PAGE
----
32 the social network created by religious systems. For example, Demieville's studies indicate that Buddhist monks and nuns were given the command to guard one another against illness (Demieville 31). This type of awareness regarding physical hea lth is inherent to closely connected communities. Because the religious system is based on relationships with others within the community as well as a relationship with a higher power, the religious model o ffers a greater social system than any other institution through appealing to the spiritual and mental needs of the individual. In fact, holistic practitioners note that while the spiritual relationship cannot be fully understood, it is consistently associated with reduced amounts of stress (Frohock 30). In addition to spiritual suppor t, the religions of the world support counseling in order to reduce feelings of stress. The Hebrew Bible en courages the support of others to reduce the element of frustration, which is considered by psychologists to be the primary category of stressors (Butcher 140). In f act, Proverbs 15.22 states, for want of counsel purposes are frustrated; but in the multitude of counselors they are established (Tanakh). Psychologists are in agreement with this reasoning, and add that co unseling sessions may aid in the prevention of illness, especially when an inte rdisciplinary field is employed (Butcher 13). Pastoral counselors are specifically trained in such a way and mu st have both a ministerial background as well as training in psychology (Ibid 11). Alan Radley also states that our ideas about staying healthy are influenced by the individuals around us (1994). Disease is more likely to be detected wh en external factors, such as social relationships, provide individuals with higher awareness of their own condition. In addition to this fact, the caring relationships established within the religious community provide a situation more likely to result in compassiona te suggestions regarding maintenance of health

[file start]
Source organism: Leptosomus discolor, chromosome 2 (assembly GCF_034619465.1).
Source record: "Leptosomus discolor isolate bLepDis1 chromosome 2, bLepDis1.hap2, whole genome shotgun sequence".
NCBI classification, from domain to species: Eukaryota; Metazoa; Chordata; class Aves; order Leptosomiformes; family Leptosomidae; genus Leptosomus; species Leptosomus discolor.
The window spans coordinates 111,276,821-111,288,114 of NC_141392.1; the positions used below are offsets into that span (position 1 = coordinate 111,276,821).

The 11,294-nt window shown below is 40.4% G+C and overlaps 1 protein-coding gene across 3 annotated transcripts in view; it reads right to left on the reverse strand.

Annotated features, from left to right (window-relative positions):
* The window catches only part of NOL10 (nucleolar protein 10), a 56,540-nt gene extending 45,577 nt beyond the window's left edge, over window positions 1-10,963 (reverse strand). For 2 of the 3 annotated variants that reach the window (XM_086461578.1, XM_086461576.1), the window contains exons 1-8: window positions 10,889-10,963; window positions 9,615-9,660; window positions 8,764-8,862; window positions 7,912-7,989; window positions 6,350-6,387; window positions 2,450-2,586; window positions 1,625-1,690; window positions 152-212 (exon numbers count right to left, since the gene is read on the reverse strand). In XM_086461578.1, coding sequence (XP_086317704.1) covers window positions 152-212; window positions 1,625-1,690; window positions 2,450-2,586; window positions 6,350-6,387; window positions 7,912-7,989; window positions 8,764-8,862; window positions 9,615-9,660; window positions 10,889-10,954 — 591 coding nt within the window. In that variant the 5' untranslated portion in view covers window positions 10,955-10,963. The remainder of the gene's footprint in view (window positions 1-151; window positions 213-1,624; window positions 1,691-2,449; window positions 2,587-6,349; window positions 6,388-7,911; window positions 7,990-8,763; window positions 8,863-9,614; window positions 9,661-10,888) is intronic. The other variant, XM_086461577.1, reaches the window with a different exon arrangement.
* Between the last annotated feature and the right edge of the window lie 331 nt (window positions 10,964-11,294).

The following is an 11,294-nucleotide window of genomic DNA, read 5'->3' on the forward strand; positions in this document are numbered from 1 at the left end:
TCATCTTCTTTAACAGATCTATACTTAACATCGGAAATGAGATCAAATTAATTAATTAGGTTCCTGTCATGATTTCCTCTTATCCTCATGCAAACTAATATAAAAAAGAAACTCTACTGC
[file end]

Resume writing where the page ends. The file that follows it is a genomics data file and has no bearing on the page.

33 and prevention of illness. Social psychologists consider this point to be most influential in the benefits of the religious model. Butcher addresses this issue in response to discussions regarding the power of stress to lead to personality disorders (Butcher 340). He states, such patterns may also influence physiological functioning. In fact death rates from various caus es, including physical disease, are markedly higher in people who have recen tly undergone marital problems or divorce. He cites a number of studies that demonstrate the esta blishment of a connection with others serves as a factor in positively influenc ing physical health. While much of the studies he report suggest the familial model, Butcher notes that a social system extending beyond the family is associated with even stronger preventive factors, such as lower blood pressure and better immune functioning (Ibid). The findings demonstrated through these studies help to explain why loneliness predicts vulnerability to vari ous causes of illness and death (Ibid). Butcher's suggestion for a social system beyond the family is one of religion's most appealing features. In fact, re ligious individuals often report feeling as though the community has become an extended family (Koenig 2001 150). In light of the multiple studies demonstrating the benefits of such a social model, it appears that religion is a valuable resource in preventing illness and disease. Values Beyond the moral values already presented in the above section, religion promotes values such as care and compassion. Such values are in tertwined with positive social interaction and can consequently be found within religious ideas. Re ligious doctrines insti ll moral values at a young age, including honor and respect for parents and gua rdians. Koenig notes that such values may promote the future care of older adults as well as the motivation to continue taking efforts to